When Captain Cook described surfers in his diary on his first trip to Hawaii in 1776, whose childish pleasure was drifting through the surf on wooden planks, surfing had already been thousands of years old.
The first white missionaries, who settled on the Hawaiian Islands in the following years, began to repress the indigenous people their culture. Although it could actually be interpreted as an expression of love for God's creation, the physicality and practices of surfing were not compatible with the Christian faith for missionaries.
Soon there were only a few Hawaiians who knew the customs of their forefathers. But at the beginning of the twentieth century surfing was re-discovered and reborn by one man. A man who listened to the impressive name "Duke Paoa Kahinu Mokoe Hulikohola Kahanamoku". Today he is known as the forefather of modern surfing.
The Duke, as he is called today, was a lifeguard at the beach of Waikiki, Olympic winner in swimming, beachboy, surfer, and much more.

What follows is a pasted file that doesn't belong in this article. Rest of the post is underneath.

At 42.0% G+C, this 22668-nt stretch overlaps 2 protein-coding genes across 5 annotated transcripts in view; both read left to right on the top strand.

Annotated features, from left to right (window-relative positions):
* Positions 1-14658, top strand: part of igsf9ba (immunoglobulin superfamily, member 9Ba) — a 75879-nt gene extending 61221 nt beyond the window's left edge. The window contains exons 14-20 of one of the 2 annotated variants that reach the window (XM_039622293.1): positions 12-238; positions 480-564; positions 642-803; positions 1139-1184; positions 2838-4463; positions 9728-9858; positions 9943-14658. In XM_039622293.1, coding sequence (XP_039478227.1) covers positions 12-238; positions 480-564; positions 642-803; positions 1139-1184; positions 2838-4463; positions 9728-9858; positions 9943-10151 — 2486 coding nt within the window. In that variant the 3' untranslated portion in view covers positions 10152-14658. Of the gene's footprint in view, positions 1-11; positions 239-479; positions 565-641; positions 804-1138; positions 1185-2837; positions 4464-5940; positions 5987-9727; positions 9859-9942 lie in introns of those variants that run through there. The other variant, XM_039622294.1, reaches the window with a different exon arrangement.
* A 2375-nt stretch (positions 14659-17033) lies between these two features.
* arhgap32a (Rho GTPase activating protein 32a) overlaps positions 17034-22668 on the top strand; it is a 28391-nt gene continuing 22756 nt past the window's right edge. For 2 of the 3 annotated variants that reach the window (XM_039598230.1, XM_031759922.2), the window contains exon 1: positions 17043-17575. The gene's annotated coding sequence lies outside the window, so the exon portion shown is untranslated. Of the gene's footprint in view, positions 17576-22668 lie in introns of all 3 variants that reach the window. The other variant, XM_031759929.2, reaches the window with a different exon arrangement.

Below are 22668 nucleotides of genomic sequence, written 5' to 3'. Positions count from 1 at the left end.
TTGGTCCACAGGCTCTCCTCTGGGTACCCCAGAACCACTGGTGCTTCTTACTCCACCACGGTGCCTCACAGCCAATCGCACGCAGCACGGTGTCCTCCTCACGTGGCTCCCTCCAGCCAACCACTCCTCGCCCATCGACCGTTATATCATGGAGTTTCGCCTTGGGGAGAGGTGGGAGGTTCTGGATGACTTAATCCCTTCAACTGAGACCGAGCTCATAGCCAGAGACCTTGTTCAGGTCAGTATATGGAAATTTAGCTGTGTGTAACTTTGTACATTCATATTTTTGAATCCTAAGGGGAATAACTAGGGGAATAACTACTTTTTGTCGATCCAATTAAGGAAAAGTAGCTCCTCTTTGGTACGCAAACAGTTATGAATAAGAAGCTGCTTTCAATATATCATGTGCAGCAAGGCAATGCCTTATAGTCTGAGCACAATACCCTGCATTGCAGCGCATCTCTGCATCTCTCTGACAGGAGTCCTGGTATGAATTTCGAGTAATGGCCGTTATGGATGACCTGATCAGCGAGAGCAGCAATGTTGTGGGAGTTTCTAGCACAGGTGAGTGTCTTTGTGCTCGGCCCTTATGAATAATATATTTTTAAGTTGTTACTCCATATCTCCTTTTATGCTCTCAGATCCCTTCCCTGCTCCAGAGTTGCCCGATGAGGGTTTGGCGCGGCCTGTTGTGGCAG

Above all, he was an ambassador of surfing. He took his surfboard with him to all international swimming competitions.
At nearby beaches he gave an astonishing crowd an idea in the art of surfing. Famous characters of his time like the Hollywood actor John Wayne or the King of Sweden travelled to Hawaii to learn from the Duke how to surf.
On many beaches of his travels, you can find statues of the Duke with a surfboard. Places that the Duke has changed forever and starting points of the worldwide enthusiasm for surfing.
Over all the millennia and above all commercial influences of the 20th and 21st centuries, surfing is one of the most elementary sports.
No worldwide company, no professional broadcast format, no sponsorship deals, no high-gloss cinema production, create the fascination of surfing to decipher.
No one can really buy a surfer or put a stamp on this sport.
Surfing is like the ocean: it has always been there and it will always be there.
If you ask a surfer what the fascination of surfing is, you will rarely get a factually structured answer.
However, all surfers respond to this question the same way: Their eyes start to shine and like little children they tell you of their first wave, trying to make comparisons: "Surfing is like ..."
Every surfer knows this facial expression. Surfing cannot be described. You have to experience surfing - you have to live surfing! Aloha.
You want to surf, too? Take a look at our surf courses.